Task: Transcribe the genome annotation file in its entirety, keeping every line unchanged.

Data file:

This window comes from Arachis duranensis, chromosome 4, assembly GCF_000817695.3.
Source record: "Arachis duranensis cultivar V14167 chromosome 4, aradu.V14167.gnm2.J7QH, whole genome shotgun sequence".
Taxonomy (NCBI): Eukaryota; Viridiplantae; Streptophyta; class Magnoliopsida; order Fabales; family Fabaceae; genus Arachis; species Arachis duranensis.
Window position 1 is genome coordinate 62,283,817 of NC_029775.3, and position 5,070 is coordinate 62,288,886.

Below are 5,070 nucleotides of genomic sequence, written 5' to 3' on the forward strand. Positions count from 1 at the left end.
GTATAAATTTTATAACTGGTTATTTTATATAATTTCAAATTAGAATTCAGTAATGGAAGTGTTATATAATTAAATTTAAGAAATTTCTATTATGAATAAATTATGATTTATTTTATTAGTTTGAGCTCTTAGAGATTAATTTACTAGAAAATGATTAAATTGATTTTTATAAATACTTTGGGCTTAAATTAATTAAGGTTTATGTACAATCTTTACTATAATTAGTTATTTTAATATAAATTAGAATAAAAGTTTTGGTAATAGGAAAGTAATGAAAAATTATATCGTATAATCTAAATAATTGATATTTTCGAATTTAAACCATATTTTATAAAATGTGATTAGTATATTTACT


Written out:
This window comes from Arachis duranensis, chromosome 4, assembly GCF_000817695.3.
Source record: "Arachis duranensis cultivar V14167 chromosome 4, aradu.V14167.gnm2.J7QH, whole genome shotgun sequence".
Taxonomy (NCBI): Eukaryota; Viridiplantae; Streptophyta; class Magnoliopsida; order Fabales; family Fabaceae; genus Arachis; species Arachis duranensis.
Window position 1 is genome coordinate 62,283,817 of NC_029775.3, and position 5,070 is coordinate 62,288,886.

Below are 5,070 nucleotides of genomic sequence, written 5' to 3' on the forward strand. Positions count from 1 at the left end.
GTATAAATTTTATAACTGGTTATTTTATATAATTTCAAATTAGAATTCAGTAATGGAAGTGTTATATAATTAAATTTAAGAAATTTCTATTATGAATAAATTATGATTTATTTTATTAGTTTGAGCTCTTAGAGATTAATTTACTAGAAAATGATTAAATTGATTTTTATAAATACTTTGGGCTTAAATTAATTAAGGTTTATGTACAATCTTTACTATAATTAGTTATTTTAATATAAATTAGAATAAAAGTTTTGGTAATAGGAAAGTAATGAAAAATTATATCGTATAATCTAAATAATTGATATTTTCGAATTTAAACCATATTTTATAAAATGTGATTAGTATATTTACT